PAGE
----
One way to combat higher prices, he said, is to increase the supply. But that depends on the ability of builders to construct new homes and the speed at which those homes are built, he added.

And there isn't much concern of a housing bubble, as was the case in 2008, when such a bubble precipitated a major economic recession, since "the heavy inducements to issue high-risk mortgages has abated," Garen said.

Other economic experts seem to agree on that, as well.

Aaron Yelowitz, an associate professor of economics at the University of Kentucky, said although the appreciation of home prices in Louisville since 2014 - more than 11 percent - seems impressive, the annual nominal return of just under 4 percent paints a different picture.

He said the 3.7 percent nominal return is "certainly a positive development," but pales in comparison to the "real bubble markets" of the mid-2000s in Las Vegas and Florida, which were yielding returns of up to 25 percent.

"This isn't the case in Louisville," he said.

And John Nelson, an economics professor at the University of Louisville, said he's more concerned about the longevity of market conditions and job creation than threats of a housing market bubble, despite rising home prices.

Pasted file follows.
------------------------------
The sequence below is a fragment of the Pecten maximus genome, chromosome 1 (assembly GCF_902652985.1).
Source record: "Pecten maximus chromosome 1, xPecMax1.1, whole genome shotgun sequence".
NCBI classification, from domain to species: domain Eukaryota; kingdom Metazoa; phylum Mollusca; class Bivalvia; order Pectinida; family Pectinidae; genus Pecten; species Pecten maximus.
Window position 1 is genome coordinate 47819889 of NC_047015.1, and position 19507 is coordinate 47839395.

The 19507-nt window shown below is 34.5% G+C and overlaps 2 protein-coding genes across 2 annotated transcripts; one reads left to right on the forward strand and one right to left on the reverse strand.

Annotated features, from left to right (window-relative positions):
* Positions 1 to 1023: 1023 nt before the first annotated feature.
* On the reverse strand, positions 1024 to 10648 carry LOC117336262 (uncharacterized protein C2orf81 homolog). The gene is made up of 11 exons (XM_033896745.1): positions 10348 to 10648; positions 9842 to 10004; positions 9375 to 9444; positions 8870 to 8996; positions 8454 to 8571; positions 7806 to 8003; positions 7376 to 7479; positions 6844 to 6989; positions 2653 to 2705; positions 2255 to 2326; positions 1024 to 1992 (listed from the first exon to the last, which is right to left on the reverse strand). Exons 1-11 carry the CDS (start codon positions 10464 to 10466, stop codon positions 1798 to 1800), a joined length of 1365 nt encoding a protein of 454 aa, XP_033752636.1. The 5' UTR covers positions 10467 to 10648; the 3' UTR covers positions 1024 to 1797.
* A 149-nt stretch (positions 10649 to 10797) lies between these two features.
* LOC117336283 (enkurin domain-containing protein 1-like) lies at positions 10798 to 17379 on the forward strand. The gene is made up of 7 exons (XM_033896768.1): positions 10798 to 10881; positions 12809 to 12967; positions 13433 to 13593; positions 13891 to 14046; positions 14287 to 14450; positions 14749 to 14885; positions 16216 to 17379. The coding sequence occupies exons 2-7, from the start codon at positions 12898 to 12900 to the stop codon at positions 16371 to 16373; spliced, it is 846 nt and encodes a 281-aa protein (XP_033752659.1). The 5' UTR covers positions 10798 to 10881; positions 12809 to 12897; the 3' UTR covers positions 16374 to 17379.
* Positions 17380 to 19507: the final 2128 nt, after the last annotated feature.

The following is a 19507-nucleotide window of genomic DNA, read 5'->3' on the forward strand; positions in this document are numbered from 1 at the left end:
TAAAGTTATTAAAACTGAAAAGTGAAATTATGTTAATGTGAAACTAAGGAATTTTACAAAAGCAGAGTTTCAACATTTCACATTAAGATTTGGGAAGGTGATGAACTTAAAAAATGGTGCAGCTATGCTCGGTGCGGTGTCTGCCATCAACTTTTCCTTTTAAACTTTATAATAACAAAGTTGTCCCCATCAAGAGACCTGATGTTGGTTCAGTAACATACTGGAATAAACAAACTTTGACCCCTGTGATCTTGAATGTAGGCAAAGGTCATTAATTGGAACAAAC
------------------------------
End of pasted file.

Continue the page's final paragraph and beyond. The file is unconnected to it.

"That's the least of my concern," he said of a new bubble.

Nelson said banks have more sustainable lending practices than they did a decade ago, and they're requiring safer down payment models that allow people to maintain their investment regardless of minor adjustments in home assessment valuations.

Assessments Coming Soon

Lindauer said homeowners can expect to see their adjusted assessments as soon as Friday afternoon.

The PVA expects some 7,000 people to contest their assessment adjustments. And Lindauer said he encourages people to do so, if they feel so inclined.

A series of public meetings is set at libraries across the city to give property owners a chance to meet with PVA staff to discuss their assessments. And residents can schedule conferences to discuss their assessments through May 15.

More information on scheduling an assessment conference can be found on the PVA website.

Download the article.

New York Times: Is Obamacare a Lifesaver? - March 29, 2017
2017-03-29 Aaron Yelowitz Media

Ross Douthat: Is Obamacare a Lifesaver

My paper "Early Effects of the Affordable Care Act on Health Care Access, Risky Health Behaviors, and Self-Assessed Health" with Charles Courtemanche, James Marton, Benjamin Ukert, and Daniela Zapata was discussed extensively in a recent New York Times opinion piece by Ross Douthat. An abstract, working paper, and NYT write-up follows.